Ford Australia is now offering all customers the option of a free loan vehicle during every scheduled service or warranty claim as it continues to pump significant investments into its dealer network.
Under its new plan, any private customer or Blue, Silver or Gold fleet member is eligible to book a free loaner to cover their needs while their car gets serviced. The plan, Ford says, is subject to availability of loan cars (hence the need to pre-book) and the participation of a given dealer.
At present, 80 per cent of Ford’s dealer 200-strong dealer network is signed on to the plan, including every site in Melbourne and Sydney. This plan expands on Ford’s existing shuttle service offered at a number of retail and service sites.
Update: Ford says it will have about 800-1000 demo cars allocated to the program nationwide once it’s right up and running, ranging from the Fiesta to the Ranger. Obviously the breakdown varies by dealer.
The loan car fleet — which, by the way, points to a regular stream of well-priced Ford dealer demo vehicles for purchase down the line — joins other innovations made by Ford lately, all part of a plan to sharpen up its public face as it ‘transitions’ towards becoming a full-line importer by late 2016.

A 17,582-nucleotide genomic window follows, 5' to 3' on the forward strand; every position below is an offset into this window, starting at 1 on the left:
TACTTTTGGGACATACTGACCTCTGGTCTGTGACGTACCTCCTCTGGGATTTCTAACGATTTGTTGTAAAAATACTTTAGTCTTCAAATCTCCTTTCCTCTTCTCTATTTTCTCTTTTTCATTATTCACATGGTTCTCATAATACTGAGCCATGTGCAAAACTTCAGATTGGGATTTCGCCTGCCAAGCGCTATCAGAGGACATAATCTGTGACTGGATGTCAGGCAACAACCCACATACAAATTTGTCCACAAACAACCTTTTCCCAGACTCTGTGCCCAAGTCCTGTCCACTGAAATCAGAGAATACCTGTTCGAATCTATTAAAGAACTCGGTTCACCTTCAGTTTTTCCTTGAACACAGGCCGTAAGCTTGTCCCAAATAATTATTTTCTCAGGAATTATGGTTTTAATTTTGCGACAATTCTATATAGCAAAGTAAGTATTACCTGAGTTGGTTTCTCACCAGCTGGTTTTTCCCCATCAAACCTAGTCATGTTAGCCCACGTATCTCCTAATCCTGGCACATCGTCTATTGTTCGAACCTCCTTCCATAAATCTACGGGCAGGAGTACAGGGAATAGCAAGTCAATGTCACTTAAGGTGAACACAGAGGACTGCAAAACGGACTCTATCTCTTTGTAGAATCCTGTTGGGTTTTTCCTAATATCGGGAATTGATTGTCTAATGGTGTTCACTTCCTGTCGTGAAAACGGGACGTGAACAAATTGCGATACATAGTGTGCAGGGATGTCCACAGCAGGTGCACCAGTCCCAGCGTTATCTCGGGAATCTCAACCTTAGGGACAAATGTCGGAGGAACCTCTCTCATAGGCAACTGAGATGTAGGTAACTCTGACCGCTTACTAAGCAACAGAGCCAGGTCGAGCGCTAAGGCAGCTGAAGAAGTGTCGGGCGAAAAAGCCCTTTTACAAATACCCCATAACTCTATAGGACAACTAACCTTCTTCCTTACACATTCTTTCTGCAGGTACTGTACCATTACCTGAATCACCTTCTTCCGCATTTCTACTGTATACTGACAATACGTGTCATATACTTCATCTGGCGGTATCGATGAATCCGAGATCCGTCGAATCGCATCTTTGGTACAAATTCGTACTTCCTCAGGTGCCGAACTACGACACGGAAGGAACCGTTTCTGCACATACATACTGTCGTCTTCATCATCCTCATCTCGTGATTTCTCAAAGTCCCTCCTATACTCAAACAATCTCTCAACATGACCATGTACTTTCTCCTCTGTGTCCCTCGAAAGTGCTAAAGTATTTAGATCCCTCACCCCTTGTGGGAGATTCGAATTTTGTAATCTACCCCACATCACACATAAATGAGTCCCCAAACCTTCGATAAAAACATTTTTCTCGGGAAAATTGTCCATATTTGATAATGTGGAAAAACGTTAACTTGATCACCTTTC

More than 20 dealers have already undergone upgrades, with 80 in total to be updated by year’s end. These sites will offer services such as online service scheduling, automated reminders when you have an appointment, and signed estimates provided before work.
As we know, Ford also recently expanded its capped-price servicing plan to cover the lifecycle of its vehicles. Ford’s new vehicles also come with seven-years/105,000km of free roadside assist. Ford also offers a separate capped-price brake pad replacement program.
Ford’s new-car warranty is unchanged at three-years/100,000km.
Ford claims that according to its internal customer satisfaction metrics, its sales satisfaction rates have grown eight per cent year-on-year and its service satisfaction is up 12 per cent. Ford Australia finished slightly below the mean in the 2014 JD Power Customer Service Index (CSI) study.
As it moves away from Australian production and waves goodbye to the Falcon, Ford will be growing its product portfolio significantly. By 2020, it will have launched 20 all-new or upgraded models.
The company is clearly angling to turn around its recent sales slide by becoming a more appetising ownership prospect, a plan to be coupled with a new run of models to launch in the coming years.
Ford sales dropped a further 21 per cent in January to 5357 units, following on from its 8.6 per cent sales drop in 2014, where it registered 87,236 vehicles. Only the Ranger and Kuga showed sizeable volume growth last year.